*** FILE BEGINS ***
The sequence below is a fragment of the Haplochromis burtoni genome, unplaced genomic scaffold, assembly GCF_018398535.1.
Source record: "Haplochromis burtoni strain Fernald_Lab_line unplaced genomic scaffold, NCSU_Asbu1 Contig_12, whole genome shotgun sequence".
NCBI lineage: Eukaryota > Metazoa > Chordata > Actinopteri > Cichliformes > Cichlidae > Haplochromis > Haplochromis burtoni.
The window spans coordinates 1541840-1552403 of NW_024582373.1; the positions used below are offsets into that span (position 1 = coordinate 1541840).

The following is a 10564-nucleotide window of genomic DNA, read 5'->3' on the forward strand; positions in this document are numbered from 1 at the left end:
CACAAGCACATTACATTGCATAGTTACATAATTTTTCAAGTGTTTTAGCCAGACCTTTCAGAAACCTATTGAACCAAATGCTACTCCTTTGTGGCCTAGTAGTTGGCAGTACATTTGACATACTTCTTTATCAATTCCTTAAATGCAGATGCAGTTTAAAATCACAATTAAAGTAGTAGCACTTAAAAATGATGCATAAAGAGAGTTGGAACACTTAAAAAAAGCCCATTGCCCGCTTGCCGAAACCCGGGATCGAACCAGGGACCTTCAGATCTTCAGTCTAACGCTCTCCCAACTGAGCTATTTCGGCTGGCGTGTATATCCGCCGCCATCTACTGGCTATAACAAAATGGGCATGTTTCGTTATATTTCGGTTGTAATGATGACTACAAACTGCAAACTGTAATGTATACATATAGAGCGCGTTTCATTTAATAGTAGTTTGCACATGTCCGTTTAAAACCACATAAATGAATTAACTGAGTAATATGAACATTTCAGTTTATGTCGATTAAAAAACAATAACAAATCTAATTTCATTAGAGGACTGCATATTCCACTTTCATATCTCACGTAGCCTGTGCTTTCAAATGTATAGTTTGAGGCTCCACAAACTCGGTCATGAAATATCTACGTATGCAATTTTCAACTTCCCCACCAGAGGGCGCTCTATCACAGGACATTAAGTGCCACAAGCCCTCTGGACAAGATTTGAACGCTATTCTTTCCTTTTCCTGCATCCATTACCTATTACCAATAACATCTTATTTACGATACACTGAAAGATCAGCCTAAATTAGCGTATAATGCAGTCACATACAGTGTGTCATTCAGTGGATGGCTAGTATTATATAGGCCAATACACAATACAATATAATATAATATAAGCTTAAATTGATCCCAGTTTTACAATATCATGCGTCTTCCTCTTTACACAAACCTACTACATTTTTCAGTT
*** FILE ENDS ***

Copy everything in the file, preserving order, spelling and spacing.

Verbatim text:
The sequence below is a fragment of the Haplochromis burtoni genome, unplaced genomic scaffold, assembly GCF_018398535.1.
Source record: "Haplochromis burtoni strain Fernald_Lab_line unplaced genomic scaffold, NCSU_Asbu1 Contig_12, whole genome shotgun sequence".
NCBI lineage: Eukaryota > Metazoa > Chordata > Actinopteri > Cichliformes > Cichlidae > Haplochromis > Haplochromis burtoni.
The window spans coordinates 1541840-1552403 of NW_024582373.1; the positions used below are offsets into that span (position 1 = coordinate 1541840).

The following is a 10564-nucleotide window of genomic DNA, read 5'->3' on the forward strand; positions in this document are numbered from 1 at the left end:
CACAAGCACATTACATTGCATAGTTACATAATTTTTCAAGTGTTTTAGCCAGACCTTTCAGAAACCTATTGAACCAAATGCTACTCCTTTGTGGCCTAGTAGTTGGCAGTACATTTGACATACTTCTTTATCAATTCCTTAAATGCAGATGCAGTTTAAAATCACAATTAAAGTAGTAGCACTTAAAAATGATGCATAAAGAGAGTTGGAACACTTAAAAAAAGCCCATTGCCCGCTTGCCGAAACCCGGGATCGAACCAGGGACCTTCAGATCTTCAGTCTAACGCTCTCCCAACTGAGCTATTTCGGCTGGCGTGTATATCCGCCGCCATCTACTGGCTATAACAAAATGGGCATGTTTCGTTATATTTCGGTTGTAATGATGACTACAAACTGCAAACTGTAATGTATACATATAGAGCGCGTTTCATTTAATAGTAGTTTGCACATGTCCGTTTAAAACCACATAAATGAATTAACTGAGTAATATGAACATTTCAGTTTATGTCGATTAAAAAACAATAACAAATCTAATTTCATTAGAGGACTGCATATTCCACTTTCATATCTCACGTAGCCTGTGCTTTCAAATGTATAGTTTGAGGCTCCACAAACTCGGTCATGAAATATCTACGTATGCAATTTTCAACTTCCCCACCAGAGGGCGCTCTATCACAGGACATTAAGTGCCACAAGCCCTCTGGACAAGATTTGAACGCTATTCTTTCCTTTTCCTGCATCCATTACCTATTACCAATAACATCTTATTTACGATACACTGAAAGATCAGCCTAAATTAGCGTATAATGCAGTCACATACAGTGTGTCATTCAGTGGATGGCTAGTATTATATAGGCCAATACACAATACAATATAATATAATATAAGCTTAAATTGATCCCAGTTTTACAATATCATGCGTCTTCCTCTTTACACAAACCTACTACATTTTTCAGTT